The Taunton-based Community Crisis Intervention Team, which over the past decade has worked with police in Bristol County to avoid incarcerating people with mental health problems, has been expanding its focus in recent years.

Three years ago, a program for troubled youths was introduced, along with one for veterans.

The most recent piece, devoted to the needs of seniors, was discussed during a recent meeting of the MMA Human Services Council. Anne Bisson, Taunton’s human service director, described the program as very helpful. She noted that in one instance, a senior had a urinary tract infection that mimicked the symptoms of psychosis.

“If we have an elder in crisis in a situation we can’t address, we bring it up [at the next meeting of the Community Crisis Intervention Team] and we devise ways to deal with it,” Bisson said.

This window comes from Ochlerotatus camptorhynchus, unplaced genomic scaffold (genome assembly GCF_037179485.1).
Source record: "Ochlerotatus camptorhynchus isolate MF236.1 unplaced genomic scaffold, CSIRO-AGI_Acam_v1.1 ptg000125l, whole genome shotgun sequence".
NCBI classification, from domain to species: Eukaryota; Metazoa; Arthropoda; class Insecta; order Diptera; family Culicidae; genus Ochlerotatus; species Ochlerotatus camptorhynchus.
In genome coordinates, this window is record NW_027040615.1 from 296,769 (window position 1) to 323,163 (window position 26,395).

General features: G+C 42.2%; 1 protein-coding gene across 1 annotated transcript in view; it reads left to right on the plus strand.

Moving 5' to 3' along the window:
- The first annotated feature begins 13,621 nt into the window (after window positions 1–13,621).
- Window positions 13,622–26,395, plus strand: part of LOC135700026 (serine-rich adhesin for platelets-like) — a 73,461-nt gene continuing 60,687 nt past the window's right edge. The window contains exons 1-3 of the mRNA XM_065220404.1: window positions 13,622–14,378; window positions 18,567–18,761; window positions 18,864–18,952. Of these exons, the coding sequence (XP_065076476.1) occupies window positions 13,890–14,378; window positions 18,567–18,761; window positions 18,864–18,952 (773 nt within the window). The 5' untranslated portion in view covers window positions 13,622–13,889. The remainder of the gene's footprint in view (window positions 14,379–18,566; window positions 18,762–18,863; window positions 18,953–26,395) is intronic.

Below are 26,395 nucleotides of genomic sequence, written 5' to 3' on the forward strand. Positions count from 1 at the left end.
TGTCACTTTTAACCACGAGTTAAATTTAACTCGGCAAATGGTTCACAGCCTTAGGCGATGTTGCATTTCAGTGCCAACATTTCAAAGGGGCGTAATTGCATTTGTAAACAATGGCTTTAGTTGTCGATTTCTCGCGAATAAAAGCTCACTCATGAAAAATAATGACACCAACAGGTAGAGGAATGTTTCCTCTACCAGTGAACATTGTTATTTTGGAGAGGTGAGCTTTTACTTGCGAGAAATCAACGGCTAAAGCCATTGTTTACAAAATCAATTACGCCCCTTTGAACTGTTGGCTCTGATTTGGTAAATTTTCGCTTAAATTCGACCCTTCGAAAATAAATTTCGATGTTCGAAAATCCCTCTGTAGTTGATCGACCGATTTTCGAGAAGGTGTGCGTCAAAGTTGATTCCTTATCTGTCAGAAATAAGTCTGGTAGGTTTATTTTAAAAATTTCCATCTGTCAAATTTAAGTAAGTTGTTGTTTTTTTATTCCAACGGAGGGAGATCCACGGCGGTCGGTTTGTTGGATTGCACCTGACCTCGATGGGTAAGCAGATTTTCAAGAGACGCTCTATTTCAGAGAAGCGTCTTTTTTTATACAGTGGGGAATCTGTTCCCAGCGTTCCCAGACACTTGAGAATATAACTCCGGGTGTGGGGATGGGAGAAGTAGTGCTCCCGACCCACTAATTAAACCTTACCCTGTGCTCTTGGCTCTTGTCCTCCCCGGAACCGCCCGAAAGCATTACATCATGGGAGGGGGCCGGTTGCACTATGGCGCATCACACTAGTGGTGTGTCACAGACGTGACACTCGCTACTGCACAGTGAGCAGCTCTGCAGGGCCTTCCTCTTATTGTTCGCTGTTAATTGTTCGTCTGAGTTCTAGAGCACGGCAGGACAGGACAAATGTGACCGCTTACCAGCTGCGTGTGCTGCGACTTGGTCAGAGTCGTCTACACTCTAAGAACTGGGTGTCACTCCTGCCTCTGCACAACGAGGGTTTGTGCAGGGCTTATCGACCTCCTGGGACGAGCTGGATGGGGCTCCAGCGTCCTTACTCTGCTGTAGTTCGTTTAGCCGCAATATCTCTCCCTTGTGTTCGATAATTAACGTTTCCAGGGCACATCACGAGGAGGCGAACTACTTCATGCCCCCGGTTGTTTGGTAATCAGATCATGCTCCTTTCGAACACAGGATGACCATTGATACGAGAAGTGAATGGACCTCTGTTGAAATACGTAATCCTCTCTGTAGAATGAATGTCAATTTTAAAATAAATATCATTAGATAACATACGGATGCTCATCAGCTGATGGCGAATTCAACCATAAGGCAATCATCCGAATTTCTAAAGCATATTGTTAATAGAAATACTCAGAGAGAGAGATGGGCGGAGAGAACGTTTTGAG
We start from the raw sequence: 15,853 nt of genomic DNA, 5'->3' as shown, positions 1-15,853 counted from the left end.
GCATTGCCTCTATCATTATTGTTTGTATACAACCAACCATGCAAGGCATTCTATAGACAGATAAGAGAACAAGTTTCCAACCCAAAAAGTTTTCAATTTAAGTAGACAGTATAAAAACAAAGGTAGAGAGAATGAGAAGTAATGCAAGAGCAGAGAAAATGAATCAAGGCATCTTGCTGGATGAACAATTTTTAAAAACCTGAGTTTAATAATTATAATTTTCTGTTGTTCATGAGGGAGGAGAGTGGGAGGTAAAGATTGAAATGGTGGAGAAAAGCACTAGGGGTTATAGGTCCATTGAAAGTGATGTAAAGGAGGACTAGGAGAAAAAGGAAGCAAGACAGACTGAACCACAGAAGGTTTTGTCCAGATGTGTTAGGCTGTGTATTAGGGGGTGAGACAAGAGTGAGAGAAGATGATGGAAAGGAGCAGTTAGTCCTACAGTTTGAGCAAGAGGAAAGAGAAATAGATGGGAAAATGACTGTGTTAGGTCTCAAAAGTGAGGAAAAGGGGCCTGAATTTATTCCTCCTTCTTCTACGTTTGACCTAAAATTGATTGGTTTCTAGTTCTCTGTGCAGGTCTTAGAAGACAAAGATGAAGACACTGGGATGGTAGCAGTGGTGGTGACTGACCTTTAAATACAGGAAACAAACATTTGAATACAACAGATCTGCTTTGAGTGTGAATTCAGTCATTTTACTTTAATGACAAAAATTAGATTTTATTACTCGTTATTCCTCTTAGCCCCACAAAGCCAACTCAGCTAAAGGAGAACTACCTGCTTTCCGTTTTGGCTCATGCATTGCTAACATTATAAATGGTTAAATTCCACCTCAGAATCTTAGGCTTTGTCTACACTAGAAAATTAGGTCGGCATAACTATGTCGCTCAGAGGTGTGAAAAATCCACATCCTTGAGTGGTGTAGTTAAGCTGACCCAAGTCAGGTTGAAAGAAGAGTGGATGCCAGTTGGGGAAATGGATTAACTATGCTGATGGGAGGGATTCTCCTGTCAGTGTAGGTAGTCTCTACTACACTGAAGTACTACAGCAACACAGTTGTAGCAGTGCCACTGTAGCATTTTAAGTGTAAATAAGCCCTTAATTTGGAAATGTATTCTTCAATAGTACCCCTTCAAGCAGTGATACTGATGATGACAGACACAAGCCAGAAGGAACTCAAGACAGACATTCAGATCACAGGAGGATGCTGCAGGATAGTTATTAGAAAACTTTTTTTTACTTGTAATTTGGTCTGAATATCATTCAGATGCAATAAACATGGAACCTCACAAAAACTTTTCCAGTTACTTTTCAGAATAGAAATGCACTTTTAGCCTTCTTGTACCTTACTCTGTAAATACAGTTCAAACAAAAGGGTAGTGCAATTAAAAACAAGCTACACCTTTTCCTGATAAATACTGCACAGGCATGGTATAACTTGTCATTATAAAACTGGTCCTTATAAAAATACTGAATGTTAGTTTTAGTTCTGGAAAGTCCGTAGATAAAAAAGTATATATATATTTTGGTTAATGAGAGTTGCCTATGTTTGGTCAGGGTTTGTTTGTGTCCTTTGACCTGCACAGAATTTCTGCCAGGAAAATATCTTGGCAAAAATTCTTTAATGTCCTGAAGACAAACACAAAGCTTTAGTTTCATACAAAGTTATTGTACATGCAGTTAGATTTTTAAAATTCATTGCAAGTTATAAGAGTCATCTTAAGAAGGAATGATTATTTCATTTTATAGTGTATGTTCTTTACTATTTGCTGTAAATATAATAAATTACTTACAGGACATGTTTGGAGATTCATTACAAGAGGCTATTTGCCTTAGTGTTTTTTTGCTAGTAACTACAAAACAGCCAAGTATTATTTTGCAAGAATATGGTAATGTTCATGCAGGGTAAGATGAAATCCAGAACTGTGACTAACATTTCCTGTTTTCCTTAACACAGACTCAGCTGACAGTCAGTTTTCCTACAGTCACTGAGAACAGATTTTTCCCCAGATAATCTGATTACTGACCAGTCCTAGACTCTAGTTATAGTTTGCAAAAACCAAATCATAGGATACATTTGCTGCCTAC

One police officer works solely on helping seniors protect themselves from scams. Kathy Lalor, director of the Community Crisis Intervention Team, said it was illuminating to discover the scope of efforts being made these days to defraud seniors.

Elders with cognitive problems are particularly vulnerable, Lalor pointed out.

In one instance, in another Bristol County community, someone contacted a senior claiming to be an Internal Revenue Service agent and said that money was owed. The senior, according to Lalor, reported the scam to police.

“But there are other elders who wouldn’t think of doing that,” Lalor said.

Written by